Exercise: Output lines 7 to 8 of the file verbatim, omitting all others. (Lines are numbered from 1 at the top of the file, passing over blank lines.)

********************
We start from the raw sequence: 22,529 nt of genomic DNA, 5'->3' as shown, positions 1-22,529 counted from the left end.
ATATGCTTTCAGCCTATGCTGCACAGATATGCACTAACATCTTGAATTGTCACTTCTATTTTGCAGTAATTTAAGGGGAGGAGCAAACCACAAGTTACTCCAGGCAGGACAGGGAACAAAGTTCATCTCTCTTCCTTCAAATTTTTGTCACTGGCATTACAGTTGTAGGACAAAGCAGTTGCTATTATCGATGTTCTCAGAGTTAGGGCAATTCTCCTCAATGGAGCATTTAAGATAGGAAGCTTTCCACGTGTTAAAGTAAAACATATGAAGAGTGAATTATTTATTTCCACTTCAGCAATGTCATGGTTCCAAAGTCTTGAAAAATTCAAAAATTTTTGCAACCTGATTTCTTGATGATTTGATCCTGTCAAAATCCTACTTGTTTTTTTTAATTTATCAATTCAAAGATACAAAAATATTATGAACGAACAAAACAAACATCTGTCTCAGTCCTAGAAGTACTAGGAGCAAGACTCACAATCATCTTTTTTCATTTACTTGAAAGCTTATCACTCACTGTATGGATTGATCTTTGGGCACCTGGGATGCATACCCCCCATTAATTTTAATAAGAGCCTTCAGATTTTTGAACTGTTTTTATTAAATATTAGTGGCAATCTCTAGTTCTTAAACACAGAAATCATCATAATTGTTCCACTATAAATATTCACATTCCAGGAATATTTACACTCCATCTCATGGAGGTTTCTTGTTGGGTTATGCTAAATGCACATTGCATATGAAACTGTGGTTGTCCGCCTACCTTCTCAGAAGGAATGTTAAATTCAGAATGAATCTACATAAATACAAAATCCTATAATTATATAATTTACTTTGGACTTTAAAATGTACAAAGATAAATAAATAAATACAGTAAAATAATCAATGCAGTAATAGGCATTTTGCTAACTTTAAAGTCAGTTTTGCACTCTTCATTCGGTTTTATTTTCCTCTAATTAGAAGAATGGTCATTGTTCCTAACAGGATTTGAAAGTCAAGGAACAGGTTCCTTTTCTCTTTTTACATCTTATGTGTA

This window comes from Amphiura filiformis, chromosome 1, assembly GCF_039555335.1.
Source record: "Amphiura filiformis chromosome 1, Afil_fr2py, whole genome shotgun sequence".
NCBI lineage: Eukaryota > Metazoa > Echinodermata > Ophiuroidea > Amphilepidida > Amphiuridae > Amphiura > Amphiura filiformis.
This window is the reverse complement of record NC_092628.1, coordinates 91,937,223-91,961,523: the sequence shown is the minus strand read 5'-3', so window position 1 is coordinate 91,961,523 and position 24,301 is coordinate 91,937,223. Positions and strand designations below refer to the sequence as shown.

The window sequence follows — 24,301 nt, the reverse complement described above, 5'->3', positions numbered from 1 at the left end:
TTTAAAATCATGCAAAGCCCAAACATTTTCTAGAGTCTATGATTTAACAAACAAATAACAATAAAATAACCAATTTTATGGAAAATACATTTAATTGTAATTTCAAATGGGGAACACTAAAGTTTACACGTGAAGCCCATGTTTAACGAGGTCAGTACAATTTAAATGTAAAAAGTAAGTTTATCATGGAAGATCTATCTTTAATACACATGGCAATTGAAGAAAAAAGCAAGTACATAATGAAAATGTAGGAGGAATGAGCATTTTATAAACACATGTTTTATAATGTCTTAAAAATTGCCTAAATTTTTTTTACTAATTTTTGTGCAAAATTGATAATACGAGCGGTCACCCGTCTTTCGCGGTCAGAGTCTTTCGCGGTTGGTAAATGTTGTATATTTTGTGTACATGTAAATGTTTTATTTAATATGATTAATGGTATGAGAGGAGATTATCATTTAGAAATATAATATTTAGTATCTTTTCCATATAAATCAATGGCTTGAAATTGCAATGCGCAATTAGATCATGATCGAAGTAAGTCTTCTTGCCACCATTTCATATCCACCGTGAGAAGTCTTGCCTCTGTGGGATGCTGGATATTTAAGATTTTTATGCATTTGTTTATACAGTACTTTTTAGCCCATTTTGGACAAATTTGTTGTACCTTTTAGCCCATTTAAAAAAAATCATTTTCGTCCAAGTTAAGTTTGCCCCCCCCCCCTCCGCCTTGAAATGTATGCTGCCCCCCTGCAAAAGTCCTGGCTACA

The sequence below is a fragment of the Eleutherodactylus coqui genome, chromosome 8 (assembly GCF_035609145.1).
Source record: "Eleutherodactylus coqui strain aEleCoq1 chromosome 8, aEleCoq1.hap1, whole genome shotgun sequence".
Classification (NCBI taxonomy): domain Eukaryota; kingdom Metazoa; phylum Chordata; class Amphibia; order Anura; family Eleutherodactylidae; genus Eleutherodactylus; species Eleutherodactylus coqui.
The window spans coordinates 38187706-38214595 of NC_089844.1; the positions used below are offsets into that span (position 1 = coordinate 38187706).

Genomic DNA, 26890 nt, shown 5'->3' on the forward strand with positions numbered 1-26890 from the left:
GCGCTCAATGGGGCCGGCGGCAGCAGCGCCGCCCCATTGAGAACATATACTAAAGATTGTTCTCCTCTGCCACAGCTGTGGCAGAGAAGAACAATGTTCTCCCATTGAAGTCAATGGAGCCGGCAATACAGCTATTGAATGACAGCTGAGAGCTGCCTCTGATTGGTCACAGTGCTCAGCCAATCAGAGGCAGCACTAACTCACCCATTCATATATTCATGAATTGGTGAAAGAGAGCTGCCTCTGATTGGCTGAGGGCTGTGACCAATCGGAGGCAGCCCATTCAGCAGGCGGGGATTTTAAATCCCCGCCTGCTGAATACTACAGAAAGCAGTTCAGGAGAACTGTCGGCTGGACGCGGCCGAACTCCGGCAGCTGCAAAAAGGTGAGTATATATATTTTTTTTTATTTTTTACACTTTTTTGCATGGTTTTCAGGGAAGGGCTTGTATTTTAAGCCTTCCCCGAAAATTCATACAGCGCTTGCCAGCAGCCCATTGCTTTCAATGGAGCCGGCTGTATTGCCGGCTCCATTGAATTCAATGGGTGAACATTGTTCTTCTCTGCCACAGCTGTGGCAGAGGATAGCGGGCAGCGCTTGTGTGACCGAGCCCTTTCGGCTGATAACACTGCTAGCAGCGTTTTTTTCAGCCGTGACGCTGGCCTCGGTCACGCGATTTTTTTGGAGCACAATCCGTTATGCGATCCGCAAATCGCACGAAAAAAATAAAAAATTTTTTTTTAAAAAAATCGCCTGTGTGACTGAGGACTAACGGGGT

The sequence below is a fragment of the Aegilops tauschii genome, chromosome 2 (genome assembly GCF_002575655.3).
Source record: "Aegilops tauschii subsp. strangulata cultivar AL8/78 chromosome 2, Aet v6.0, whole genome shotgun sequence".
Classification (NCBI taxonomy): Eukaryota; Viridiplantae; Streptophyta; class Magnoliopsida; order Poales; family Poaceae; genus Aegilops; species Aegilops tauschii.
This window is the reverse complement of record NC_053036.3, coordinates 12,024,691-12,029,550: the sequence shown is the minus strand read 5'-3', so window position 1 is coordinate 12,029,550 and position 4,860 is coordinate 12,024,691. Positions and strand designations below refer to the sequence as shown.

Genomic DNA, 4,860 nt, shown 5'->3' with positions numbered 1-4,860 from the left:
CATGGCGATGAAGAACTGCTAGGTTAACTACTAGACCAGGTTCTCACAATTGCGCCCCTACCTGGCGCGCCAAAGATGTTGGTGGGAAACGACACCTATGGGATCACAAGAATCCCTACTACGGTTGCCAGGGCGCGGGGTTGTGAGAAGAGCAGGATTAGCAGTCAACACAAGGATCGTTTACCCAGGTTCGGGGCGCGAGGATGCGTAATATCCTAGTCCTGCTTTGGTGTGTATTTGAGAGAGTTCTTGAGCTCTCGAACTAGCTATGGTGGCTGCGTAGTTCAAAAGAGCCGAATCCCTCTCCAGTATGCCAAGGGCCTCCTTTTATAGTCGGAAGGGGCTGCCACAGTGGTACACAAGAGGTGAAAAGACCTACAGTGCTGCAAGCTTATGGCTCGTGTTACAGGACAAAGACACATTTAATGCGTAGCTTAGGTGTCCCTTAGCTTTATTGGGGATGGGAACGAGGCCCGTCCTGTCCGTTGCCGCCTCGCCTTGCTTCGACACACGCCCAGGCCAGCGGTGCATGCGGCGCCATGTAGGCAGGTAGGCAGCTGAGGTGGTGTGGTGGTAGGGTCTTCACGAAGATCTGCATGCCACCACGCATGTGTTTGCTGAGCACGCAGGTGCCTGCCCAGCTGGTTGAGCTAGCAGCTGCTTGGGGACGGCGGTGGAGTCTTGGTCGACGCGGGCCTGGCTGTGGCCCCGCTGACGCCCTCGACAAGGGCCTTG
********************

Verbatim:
The window sequence follows — 24,301 nt, the reverse complement described above, 5'->3', positions numbered from 1 at the left end:
TTTAAAATCATGCAAAGCCCAAACATTTTCTAGAGTCTATGATTTAACAAACAAATAACAATAAAATAACCAATTTTATGGAAAATACATTTAATTGTAATTTCAAATGGGGAACACTAAAGTTTACACGTGAAGCCCATGTTTAACGAGGTCAGTACAATTTAAATGTAAAAAGTAAGTTTATCATGGAAGATCTATCTTTAATACACATGGCAATTGAAGAAAAAAGCAAGTACATAATGAAAATGTAGGAGGAATGAGCATTTTATAAACACATGTTTTATAATGTCTTAAAAATTGCCTAAATTTTTTTTACTAATTTTTGTGCAAAATTGATAATACGAGCGGTCACCCGTCTTTCGCGGTCAGAGTCTTTCGCGGTTGGTAAATGTTGTATATTTTGTGTACATGTAAATGTTTTATTTAATATGATTAATGGTATGAGAGGAGATTATCATTTAGAAATATAATATTTAGTATCTTTTCCATATAAATCAATGGCTTGAAATTGCAATGCGCAATTAGATCATGATCGAAGTAAGTCTTCTTGCCACCATTTCATATCCACCGTGAGAAGTCTTGCCTCTGTGGGATGCTGGATATTTAAGATTTTTATGCATTTGTTTATACAGTACTTTTTAGCCCATTTTGGACAAATTTGTTGTACCTTTTAGCCCATTTAAAAAAAATCATTTTCGTCCAAGTTAAGTTTGCCCCCCCCCCCTCCGCCTTGAAATGTATGCTGCCCCCCTGCAAAAGTCCTGGCTACA